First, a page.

el dorado inc.
el dorado inc. architecture firm uses Autodesk 3ds Max Design and Autodesk Revit Architecture software to design sustainable police facilities.
This is a story in two parts. When el dorado architects, a Kansas City–based architecture and design firm, took on the task of building a new, $12 million Vehicle Impound Facility, the firm knew it was going to need some help in creating an aesthetically appealing, efficient, and sustainable pair of buildings for approximately 20 acres of impounded automobiles.
“The Kansas City Vehicle Impound Facility is not just an industrial project,” says Dan Maginn, principal and project architect at el dorado. “The facility also has a very public face and a sizable number of employees. At el dorado, we’re perhaps most interested in working on structures that can be highly functional, but also a good experience for workers, visitors, owners, and so on. We’re also very committed to sustainable design in all the work we do.”
Indeed, the Vehicle Impound Facility achieved a prestigious LEED® Gold rating from the U.S. Green Building Council, thanks in part to daylighting analysis performed by consultant Architectural Energy Corporation in Boulder, Colorado, using el dorado’s building models created in Autodesk® Revit® Architecture building design software.
When the el dorado team saw how daylight analysis could help them revise their designs to help improve building performance, they resolved to do their own daylight analyses on future projects using Autodesk® 3ds Max® Design software. They got their chance with the opportunity to build an automobile forensics center for the Kansas City Police Department, a $2 million project just 200 yards from the Vehicle Impound Facility.
“Despite its quasi-industrial quality, we approached this project as a significant design challenge,” says Maginn. “While the impound simply holds and processes impounded cars, the forensics center actually performs painstaking analysis on automobiles that have been used in crimes. They are closely examined for evidence, which is then sent to a forensics laboratory in the same building. Because all three buildings are part of the same campus, they had to share a similar architectural language. The functions of the buildings were so different, however, that it represented a big design challenge.”
Having learned the importance of daylighting analysis on the first two buildings, Maginn and his team saw even more need for the forensics center, which required much greater light control for its daily activities.
“While the KCPD wanted a green, sustainable building, their top priority had to be the accuracy of their forensics work,” says Steve Salzer, project architect at el dorado. “They were worried that the facility would be too bright, and made it clear that they could not abide any glare. There were also times when they would have to shut the light down completely to examine evidence. We had to ensure that all the light was green and clean. We learned to fully appreciate the importance of daylight modeling.”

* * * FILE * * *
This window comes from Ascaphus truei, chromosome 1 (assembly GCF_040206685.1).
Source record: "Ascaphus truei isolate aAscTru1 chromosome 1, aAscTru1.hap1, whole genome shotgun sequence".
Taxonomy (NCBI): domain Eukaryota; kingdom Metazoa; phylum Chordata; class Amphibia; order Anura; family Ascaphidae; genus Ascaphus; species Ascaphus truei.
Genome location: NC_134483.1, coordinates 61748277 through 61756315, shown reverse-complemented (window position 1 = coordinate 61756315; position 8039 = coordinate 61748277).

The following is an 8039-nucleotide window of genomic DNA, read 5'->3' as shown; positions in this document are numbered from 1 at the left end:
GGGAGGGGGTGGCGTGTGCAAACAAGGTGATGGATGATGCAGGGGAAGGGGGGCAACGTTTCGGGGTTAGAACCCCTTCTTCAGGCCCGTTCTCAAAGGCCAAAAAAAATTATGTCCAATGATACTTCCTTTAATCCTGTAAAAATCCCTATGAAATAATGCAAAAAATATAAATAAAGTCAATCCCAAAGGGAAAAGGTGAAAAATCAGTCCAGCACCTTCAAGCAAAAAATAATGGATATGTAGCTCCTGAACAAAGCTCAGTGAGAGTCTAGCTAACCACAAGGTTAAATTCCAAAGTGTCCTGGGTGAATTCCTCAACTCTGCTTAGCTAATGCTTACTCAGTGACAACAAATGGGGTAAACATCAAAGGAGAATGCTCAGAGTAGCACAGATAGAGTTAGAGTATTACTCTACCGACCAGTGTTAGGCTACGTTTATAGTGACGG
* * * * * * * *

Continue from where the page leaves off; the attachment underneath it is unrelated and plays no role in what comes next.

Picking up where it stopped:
“We modeled the police forensics facility using Autodesk Revit Architecture software, and the ability to go straight into Autodesk 3ds Max Design software for quick daylighting analysis was invaluable,” says Salzer. “We can experiment and test certain building features and technical details much earlier in the process, and the software made it seamless.”
Bringing Revit Architecture and 3ds Max Design together in this manner proved to be a successful combination, and is one that Maginn looks forward to using on future projects.
“This was the first project that afforded us the ability to work with Revit Architecture, and we are really looking forward to using it on even more complex projects,” he says. “The combination of Revit Architecture and 3ds Max Design enabled us to show our clients the tangible benefits of proper design and building orientation. Instead of saying how cool it will be to have a lot of daylight, we can show them how foot candles and other elements can improve work performance to help retain employees, improve their bottom line, and more.”
While the completed Vehicle Impound Facility achieved a LEED Gold rating, the still-in-progress forensics center is currently tracking toward a LEED Silver rating. As the project proceeds, Maginn expresses a growing confidence in what the el dorado team can do, thanks in part to Autodesk tools.
“Autodesk software helped us build informative models and run tests on our ideas,” he says. “We were then able to speak knowledgeably with lighting designers and engineers to make sure we used the right features and materials. The process proved to us that our assumptions were pretty accurate. It was wonderful to have that confidence in our vision, and we conveyed that confidence to the KCPD. It was a great experience.”
Both Maginn and Salzer reserve special credit for the city of Kansas City. “They gave us the chance to show what we can do,” says Salzer. “They were willing to push sustainable design on an industrial project, and we respect them for that. They seem really happy with the results as well.”